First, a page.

The Minnesota Orchestra Staff are there to monitor the time and the players. Is everyone there? How long will the breaks be? Does everyone know how much time is left on the session so plans can be made intelligently and efficiently? Who’s going to make a phone call and get a sub to play for the trumpet player who had his dog jump up and bite a hole in his lip (yes, that happened)?
There’s your team. Now….
We generally play the repertoire we are going to record in concert a week or so before so that we have time to live with it. The Producer will come and hear a few concerts, as well, and listen for any problems he’ll need to sort out. This saves time, which is precious, during the actual session. There are many rules and they have to be strictly observed or fines and overtime can be imposed. It’s a serious business on a national basis.
Everyone shows up well ahead of time because we need to be as well warmed-up as we can. We enjoy nice treats like bagels and such before that have mostly been provided by The Staff. It helps put smiles on our faces before we start the process which is as demanding as it gets for classical musicians.
And They’re Off!
Minnesota Orchestra sessions start with two As that are sounded when The Concertmaster stands at precisely one minute before start time and our Principal Oboist plays. The first A is for the strings followed by Woodwinds, Brass, and Timpani. The tuning note of A is an exciting sound, as it is the improvised prelude to all that follows.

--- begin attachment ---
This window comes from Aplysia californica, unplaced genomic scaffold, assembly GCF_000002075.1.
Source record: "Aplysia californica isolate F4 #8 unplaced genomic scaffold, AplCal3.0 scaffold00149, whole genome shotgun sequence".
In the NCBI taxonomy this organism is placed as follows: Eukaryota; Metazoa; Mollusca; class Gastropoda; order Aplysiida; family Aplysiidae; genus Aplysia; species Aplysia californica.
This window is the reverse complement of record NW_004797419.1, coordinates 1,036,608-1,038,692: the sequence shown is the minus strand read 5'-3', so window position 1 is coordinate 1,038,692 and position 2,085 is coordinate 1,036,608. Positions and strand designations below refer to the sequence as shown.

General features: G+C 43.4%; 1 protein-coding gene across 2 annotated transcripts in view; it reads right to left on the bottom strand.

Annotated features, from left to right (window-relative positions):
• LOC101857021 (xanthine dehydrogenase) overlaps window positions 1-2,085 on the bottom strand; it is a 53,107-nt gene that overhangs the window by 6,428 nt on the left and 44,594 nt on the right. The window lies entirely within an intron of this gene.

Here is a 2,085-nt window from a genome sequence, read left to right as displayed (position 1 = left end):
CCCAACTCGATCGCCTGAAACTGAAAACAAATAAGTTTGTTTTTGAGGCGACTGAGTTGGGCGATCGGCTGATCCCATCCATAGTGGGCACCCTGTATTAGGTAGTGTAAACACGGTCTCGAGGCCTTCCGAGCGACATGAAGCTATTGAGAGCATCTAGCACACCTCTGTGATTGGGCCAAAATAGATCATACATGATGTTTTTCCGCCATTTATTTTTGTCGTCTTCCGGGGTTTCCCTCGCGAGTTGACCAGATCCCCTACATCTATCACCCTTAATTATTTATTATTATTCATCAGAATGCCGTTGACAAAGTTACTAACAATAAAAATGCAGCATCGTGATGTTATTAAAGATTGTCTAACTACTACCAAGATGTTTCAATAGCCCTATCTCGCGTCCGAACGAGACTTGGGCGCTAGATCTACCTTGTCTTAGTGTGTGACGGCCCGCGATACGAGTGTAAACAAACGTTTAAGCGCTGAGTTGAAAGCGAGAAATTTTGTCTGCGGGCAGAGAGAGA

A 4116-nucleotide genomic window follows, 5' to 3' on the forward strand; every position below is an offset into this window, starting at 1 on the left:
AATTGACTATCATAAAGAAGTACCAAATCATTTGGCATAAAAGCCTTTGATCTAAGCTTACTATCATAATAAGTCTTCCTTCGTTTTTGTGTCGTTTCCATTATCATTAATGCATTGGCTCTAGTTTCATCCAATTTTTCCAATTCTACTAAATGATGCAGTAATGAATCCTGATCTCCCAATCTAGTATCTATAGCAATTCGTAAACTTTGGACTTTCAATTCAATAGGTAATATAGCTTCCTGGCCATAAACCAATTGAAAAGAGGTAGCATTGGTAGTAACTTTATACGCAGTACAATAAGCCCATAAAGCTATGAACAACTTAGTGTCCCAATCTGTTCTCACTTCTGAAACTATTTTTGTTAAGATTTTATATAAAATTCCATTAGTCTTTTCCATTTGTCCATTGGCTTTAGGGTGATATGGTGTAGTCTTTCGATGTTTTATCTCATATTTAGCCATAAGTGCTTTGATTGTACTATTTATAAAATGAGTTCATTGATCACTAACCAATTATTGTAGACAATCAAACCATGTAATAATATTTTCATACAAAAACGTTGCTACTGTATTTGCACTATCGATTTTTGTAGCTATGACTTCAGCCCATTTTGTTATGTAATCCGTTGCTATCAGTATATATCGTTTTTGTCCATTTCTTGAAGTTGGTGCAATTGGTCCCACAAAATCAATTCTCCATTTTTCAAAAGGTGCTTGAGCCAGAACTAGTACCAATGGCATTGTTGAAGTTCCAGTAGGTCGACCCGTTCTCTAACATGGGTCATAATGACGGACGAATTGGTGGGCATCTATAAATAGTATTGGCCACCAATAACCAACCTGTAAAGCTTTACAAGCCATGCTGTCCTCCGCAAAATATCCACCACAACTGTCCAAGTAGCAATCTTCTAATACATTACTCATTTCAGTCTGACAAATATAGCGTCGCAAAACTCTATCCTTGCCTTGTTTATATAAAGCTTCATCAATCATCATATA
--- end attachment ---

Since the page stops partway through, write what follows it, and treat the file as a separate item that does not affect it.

Welcomes are followed by playing soft and loud sections so The Engineer can set the levels properly. This ensures a wide dynamic range without distortion or harshness. Once that’s done it’s time for…
The first take is an exciting moment because every musician on stage still harbors the fantasy of getting something on one take.
It ain’t gonna happen but it’s fun to fantasize.
The fantasy ends when we all go into the playback room.
It is here that the majority of the work is decided. The Producer and The Boss sit side-by-side in front of two large speakers and just as many small ones to hear what has been done and absorbed through the mechanized ears of the microphone. Mics hear differently than we do and the adjustments necessary to almost recreate the live experience are massive.
It is after Take One that decisions both musical and technical are made. Do we need to move the first violin mics? Is there an air pressure noise present that we have to fix before we proceed? Are the brass too present? Not present enough? Should we tune again?
Once that’s been sorted out it’s back to the stage for “another go” at the passage or entire movement in the symphony.
This passage needs to be more articulated.
That chord’s out of tune.
The bassoon must be louder.
The brass are too distant.
The brass are too loud.
The strings need a different atmosphere.
The basses are late.
The timpani are early.
THAT was gorgeous… but someone coughed.
I’m sorry but we had a technical problem while you were playing
Someone in the second violins was vibrating too much.
Yes, that creaking chair marred the take.
That was exquisite. Let’s move on to the next section.
All day long. Really… all DAY long.
Yet, somehow, my colleagues kept smiling and pushed through until The Boss and The Producer were happy. Sometimes we have to…
Lighten the Mood
If one does not take advantage of the down moments and engage in funny, sometimes, juvenile behavior one can really grow frustrated. It is imperative to keep morale up. The Boss is under he gun to never show frustration as the tension can ruin the mood and the music. A correction is often accompanied by a smile or an analogy that portrays The Boss’s vision and helps us to understand what he wants.